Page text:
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Stool Ova and Parasites Test
If your doctor suspects you have a parasitic infection, they may order a stool ova and parasites (O&P) test. Learn what this low-risk procedure...

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Stool Ova and Parasites Test

A stool ova and parasites (O&P) test is used to detect parasites and eggs in the intestines. This is a relatively easy and common examination. You produce the sample on your own at home and the stool is then analyzed in a lab.

When Is an O&P Test Ordered?

The O&P test can be ordered for a few reasons. A doctor may order this exam for patients who exhibit symptoms of an intestinal infection, such as:

  • excessive diarrhea
  • stools with mucus or blood
  • severe abdominal pain
  • headache
  • fever
  • nausea or vomiting

In some cases, a doctor might order the exam as a preventive measure before you even start experiencing symptoms of an infection. The O&P test is standard for children if there is a parasitic outbreak at daycare or school. You may also consider taking a voluntary test if you have traveled out of the country, or if you have consumed untreated water. It is easier to take the test as early as possible. This way, your doctor can help treat the parasites before any of their eggs hatch in the lower intestinal tract.

Preparing for O&P Test

An O&P test usually doesn’t require preparation. In some cases, your doctor may ask that you avoid the following prior to collecting the sample:

  • laxatives
  • anti-diarrheal medications
  • contrast dyes (used in imaging studies and x-rays)
  • antibiotics

Processing the O&P Test

After a doctor has given the go-ahead for the O&P test, you should obtain a stool sample at your convenience. Collect a small sample with the help of latex gloves or plastic wrap, and then place it in a clean, sealed container. Be careful not to urinate on the container or the sample.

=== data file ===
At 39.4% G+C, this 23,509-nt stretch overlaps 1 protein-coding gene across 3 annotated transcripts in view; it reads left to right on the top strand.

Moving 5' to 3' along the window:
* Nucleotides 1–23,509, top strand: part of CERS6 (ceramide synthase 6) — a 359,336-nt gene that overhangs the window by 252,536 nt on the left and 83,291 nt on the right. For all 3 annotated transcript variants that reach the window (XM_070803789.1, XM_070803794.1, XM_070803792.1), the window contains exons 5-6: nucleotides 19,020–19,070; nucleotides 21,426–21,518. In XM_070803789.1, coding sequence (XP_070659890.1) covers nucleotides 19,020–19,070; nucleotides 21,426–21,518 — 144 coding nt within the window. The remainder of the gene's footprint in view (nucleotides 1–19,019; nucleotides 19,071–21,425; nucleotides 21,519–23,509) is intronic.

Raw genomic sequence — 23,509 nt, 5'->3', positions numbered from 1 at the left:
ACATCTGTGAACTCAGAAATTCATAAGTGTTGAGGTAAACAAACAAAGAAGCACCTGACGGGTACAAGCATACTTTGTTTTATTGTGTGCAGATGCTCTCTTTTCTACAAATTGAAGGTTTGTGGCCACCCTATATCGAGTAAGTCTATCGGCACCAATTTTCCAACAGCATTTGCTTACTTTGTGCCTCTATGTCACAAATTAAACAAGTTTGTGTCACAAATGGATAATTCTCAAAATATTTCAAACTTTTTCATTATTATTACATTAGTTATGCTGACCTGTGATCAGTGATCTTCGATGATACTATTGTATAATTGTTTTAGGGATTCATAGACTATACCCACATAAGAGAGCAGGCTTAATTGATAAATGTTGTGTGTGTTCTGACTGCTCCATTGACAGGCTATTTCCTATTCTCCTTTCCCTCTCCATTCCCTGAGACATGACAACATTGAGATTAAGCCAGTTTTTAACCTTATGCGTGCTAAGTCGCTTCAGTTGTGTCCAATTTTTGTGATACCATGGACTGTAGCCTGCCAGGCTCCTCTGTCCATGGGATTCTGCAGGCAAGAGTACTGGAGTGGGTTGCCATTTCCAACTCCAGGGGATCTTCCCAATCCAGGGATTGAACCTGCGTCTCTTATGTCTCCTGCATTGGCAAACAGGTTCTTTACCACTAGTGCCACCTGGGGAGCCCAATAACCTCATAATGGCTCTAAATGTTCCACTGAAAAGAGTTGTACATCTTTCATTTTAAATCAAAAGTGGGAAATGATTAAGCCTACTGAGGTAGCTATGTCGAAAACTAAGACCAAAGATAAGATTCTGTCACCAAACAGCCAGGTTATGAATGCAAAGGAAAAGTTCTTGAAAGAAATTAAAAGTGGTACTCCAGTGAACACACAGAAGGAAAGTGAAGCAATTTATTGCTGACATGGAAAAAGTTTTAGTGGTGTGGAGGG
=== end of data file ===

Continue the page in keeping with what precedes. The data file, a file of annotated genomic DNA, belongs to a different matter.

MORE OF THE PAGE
Obtaining a stool sample from children requires additional steps. You may need to assist young children, especially if he or she is not quite potty-trained. Samples may be collected from diapers so long as they are not soiled with urine.

Once the stool sample is collected at home, take the sealed container to your designated lab. Here, the technician will use a dye on the sample to detect any parasites and eggs present. You don’t have to be present for the processing of the sample. Simply drop it off and wait until your doctor calls with the results.

O&P Test Results

Patients normally get test results back within two days (Nemours Foundation). A normal O&P test result means that no eggs or parasites are present. If you receive a normal result but your symptoms haven’t subsided, your doctor may order other tests.

Abnormal results mean that parasites, eggs, or a combination of both were found in the stool sample. According to the American Association for Clinical Chemistry (AACC), the most common parasites in the United States include:

  • Cryptosporidium
  • Entamoeba histolytica
  • Giardia

Worms and other parasites may be detected with the O&P test, including:

  • Balantidium coli
  • Cyclospora cayetanensis
  • Dientamoeba fragilis
  • flatworms
  • hookworms
  • roundworms
  • tapeworms

Your doctor will treat the infection based on the test results. The goal of treatment is to get rid of the infection and reduce symptoms. Also, treatment will help get rid of the parasites and ova.

Risks of O&P Test

Collecting stool samples is an easy procedure done in the comfort of your own home. Like other tests of its kind, the ova and parasites exam poses no health risks. Simply follow your healthcare provider’s instructions and return the sample to the lab. If you experience difficulties producing stool, call your doctor.

Considerations After the O&P Test

The O&P test is commonly ordered if your doctor suspects related infections. Still, there are many other common causes of prolonged diarrhea other than parasitic infection. Your doctor may order a stool-culture in conjunction with the O&P test in case other problems are present. Stool cultures detect bacterial infections throughout the gastrointestinal (GI) tract.

Written by: Kristeen Cherney
Edited by:
Medically Reviewed by: [Ljava.lang.Object;@51d25059
Published: May 29, 2013
Published By: Healthline Networks, Inc.
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